Monday, December 4, 2023: Without Notice, OFCCP Updated Its Construction Program and CSAL FAQs

logo for the Office of Federal Contract Compliance Programs (OFCCP)OFCCP quietly updated two of its FAQ sections to address how it will handle enforcement of federal contractor compliance obligations where a single contract involves both Construction and Supply and Service (nonconstruction) work. The agency failed to make any public announcement of the changes, rather it merely changed the “last updated” date at the bottom of both FAQ sections to December 4, 2023. The agency also did not identify precisely what portions of each FAQ section it updated.

Background to Note

In June 2023, we reported that a new CSAL identifying 250 purported “Construction Contractors” for audit in FY 2023 was curious because among OFCCP’s selection of purported covered federal government “Construction Contractors” it listed for potential audits were Supply and Service Contractors undertaking construction contracts. However, both Executive Order 11246 and its implementing Rules provide legal authority for OFCCP to audit a company based only on the type of contractor it is – either a “Construction Contractor” or a “Supply and Service Contractor” (i.e., non-construction contractor) – and NOT based on the type of federal contract a contractor signs. Of course, any such change of OFCCP’s Rules would require formal Rulemaking.

Changes to Corporate Scheduling Announcement List (“CSAL”) FAQs

Prior to December 4, 2023, OFCCP last updated its Corporate Scheduling Announcement List (“CSAL”) FAQ section on September 8, 2023, when it sent its most recent round of Supply and Service (“S&S”) CSALs. Our September 11, 2023, WIR story discussed this most recent round of S&S CSALs and how OFCCP had revamped its CSAL FAQ section on September 8. The new changes to those September FAQs are that OFCCP added two entirely new FAQs – Items 19 and 20 – at the end of the section.

Item 19 reads as follows:

19. How will OFCCP select a contractor for a compliance evaluation that has a single contract that involves both construction and nonconstruction (supply and service)?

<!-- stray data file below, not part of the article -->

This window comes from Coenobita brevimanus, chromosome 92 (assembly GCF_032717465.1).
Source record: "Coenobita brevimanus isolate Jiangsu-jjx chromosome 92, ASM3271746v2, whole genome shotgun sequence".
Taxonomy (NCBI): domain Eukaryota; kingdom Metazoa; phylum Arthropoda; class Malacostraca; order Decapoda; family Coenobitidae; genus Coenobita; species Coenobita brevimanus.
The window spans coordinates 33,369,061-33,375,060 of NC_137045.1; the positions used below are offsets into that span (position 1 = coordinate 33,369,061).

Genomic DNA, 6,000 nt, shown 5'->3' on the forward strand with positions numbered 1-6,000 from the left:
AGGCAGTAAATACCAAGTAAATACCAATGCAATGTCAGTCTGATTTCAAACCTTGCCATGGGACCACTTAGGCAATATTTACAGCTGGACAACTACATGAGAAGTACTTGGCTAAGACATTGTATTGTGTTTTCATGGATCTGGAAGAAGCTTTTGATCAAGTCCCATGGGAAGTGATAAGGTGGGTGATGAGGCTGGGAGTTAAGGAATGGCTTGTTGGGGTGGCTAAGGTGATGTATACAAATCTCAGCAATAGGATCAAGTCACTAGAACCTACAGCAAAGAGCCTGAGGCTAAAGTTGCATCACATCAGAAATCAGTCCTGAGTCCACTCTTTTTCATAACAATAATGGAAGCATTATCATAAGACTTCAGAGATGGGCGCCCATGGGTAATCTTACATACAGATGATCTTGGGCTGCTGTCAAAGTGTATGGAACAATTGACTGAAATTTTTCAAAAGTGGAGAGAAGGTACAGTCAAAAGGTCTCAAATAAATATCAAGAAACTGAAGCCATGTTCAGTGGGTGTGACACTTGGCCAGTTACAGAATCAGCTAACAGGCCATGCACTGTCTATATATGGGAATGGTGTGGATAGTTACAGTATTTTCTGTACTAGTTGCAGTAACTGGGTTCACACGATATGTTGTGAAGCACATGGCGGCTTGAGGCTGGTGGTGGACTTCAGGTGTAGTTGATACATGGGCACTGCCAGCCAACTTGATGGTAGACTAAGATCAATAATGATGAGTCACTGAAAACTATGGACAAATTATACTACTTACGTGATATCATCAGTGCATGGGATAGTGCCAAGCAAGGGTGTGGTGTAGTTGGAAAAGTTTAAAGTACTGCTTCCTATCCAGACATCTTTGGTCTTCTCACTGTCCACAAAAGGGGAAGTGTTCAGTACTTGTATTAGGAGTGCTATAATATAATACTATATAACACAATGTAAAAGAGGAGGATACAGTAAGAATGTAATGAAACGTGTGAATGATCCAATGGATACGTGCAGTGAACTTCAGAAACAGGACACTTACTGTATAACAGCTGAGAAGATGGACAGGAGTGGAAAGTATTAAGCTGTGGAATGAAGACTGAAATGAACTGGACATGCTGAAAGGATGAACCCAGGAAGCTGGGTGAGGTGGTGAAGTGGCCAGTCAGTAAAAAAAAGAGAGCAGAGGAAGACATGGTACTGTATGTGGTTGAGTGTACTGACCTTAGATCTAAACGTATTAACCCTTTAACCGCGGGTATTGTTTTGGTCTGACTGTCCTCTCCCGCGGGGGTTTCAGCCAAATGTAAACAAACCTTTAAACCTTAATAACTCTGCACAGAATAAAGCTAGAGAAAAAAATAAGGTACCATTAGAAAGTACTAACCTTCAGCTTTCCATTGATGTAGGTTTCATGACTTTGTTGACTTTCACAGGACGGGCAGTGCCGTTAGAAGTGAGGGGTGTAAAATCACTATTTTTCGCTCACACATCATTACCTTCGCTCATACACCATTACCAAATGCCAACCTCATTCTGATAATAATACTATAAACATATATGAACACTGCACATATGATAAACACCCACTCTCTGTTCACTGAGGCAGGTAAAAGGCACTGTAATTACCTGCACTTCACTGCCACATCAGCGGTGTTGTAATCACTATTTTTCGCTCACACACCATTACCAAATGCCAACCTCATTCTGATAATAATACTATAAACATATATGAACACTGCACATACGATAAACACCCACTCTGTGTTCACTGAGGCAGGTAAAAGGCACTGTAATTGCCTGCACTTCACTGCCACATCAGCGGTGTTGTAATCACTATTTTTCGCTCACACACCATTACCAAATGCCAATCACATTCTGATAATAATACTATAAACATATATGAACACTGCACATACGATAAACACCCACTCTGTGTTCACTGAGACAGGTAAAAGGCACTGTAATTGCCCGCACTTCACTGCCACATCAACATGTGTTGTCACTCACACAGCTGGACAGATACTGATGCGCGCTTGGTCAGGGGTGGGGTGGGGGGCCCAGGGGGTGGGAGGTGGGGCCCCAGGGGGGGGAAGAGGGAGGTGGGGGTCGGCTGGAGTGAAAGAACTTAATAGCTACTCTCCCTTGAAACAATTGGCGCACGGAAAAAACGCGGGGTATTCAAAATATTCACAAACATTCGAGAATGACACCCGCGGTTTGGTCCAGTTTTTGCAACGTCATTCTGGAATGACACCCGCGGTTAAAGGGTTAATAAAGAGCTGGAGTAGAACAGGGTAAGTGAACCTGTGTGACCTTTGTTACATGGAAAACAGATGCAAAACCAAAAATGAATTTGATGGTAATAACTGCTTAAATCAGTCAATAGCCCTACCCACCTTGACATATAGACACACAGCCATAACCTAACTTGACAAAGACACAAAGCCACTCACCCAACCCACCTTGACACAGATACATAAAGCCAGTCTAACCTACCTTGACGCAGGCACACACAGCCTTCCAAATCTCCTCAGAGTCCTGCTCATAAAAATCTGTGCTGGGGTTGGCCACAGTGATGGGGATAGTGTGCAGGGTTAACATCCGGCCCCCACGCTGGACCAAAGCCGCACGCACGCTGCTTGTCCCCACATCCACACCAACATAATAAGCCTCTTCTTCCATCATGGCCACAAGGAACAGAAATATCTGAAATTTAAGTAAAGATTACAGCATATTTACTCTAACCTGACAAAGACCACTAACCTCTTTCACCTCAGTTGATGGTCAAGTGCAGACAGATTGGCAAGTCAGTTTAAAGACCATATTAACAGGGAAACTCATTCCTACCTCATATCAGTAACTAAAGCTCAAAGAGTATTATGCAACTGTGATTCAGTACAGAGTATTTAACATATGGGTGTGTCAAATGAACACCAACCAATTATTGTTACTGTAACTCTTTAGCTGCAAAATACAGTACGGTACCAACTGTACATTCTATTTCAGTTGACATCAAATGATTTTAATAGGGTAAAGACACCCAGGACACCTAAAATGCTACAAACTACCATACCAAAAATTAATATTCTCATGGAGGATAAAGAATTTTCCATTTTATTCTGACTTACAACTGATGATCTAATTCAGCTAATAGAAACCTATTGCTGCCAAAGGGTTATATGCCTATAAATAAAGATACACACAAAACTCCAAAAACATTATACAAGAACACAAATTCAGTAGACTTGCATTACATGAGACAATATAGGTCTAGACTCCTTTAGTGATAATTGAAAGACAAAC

In instances where a single contract involves both construction and supplies and services, OFCCP may select the contractor for a construction or supply and service compliance evaluation based on the information available at the time OFCCP develops the scheduling list and in accordance with the Federal Acquisition Regulations (FAR) 36.101(c).

OFCCP’s Division of Program Operations develops separate lists of construction contractors and subcontractors and supply and service contractors and subcontractors for compliance evaluations. (emphasis added: note that OFCCP admits that it identifies contractors for audit based on the type of contractor they are and not based on the type of contract the contractor signs) These lists are developed using neutral selection procedures. The methodology used to develop current lists can be found on OFCCP’s Methodologies webpage. OFCCP also issues Corporate Scheduling Announcement Lists to provide advance courtesy notification to contractors selected for a compliance evaluation. These lists can be found on the OFCCP Scheduling List Resources page.”

Item 20 discusses OFCCP compliance assistance efforts to “ensure contractors included in the FY 2023 CSAL Construction Scheduling List understand their affirmative action obligations under 41 CFR part 60-2 and 41 CFR part 60-4.” This is an OFCCP attempt to rewrite OFCCP’s Rules, their history and OFCCP’s longstanding interpretation of its Rules that characterize contractors as either “fish or fowl”: either a “Supply and Service Contractor” or a “Construction Contractor,” but not both, or either. This new FAQ is akin to a Hocus Pocus spell seeking to change silver into gold (i.e., change it into something it is not by simply declaring it so).

Changes to Construction Compliance FAQs

OFCCP made extensive changes to its Construction Compliance FAQ section on December 4, 2023. However, again, OFCCP did not identify the specific changes it made. In any event, we discuss below several provisions of note.

In the “Application of Legal Authorities” Section of this FAQ:

Item 6 states that “[t]he requirements set forth at 41 CFR part 60-4 apply to the workers who are engaged in on-site construction and functions incidental to the actual construction, such as supervision or inspection. The regulations define “construction work” and “site of construction” at 41 CFR 60-1.3.” [Editor’s Note: OFCCP’s Rules do not apply to “workers” (or even to “employees”). Rather, OFCCP’s Rules apply to covered federal Government contractors and subcontractors).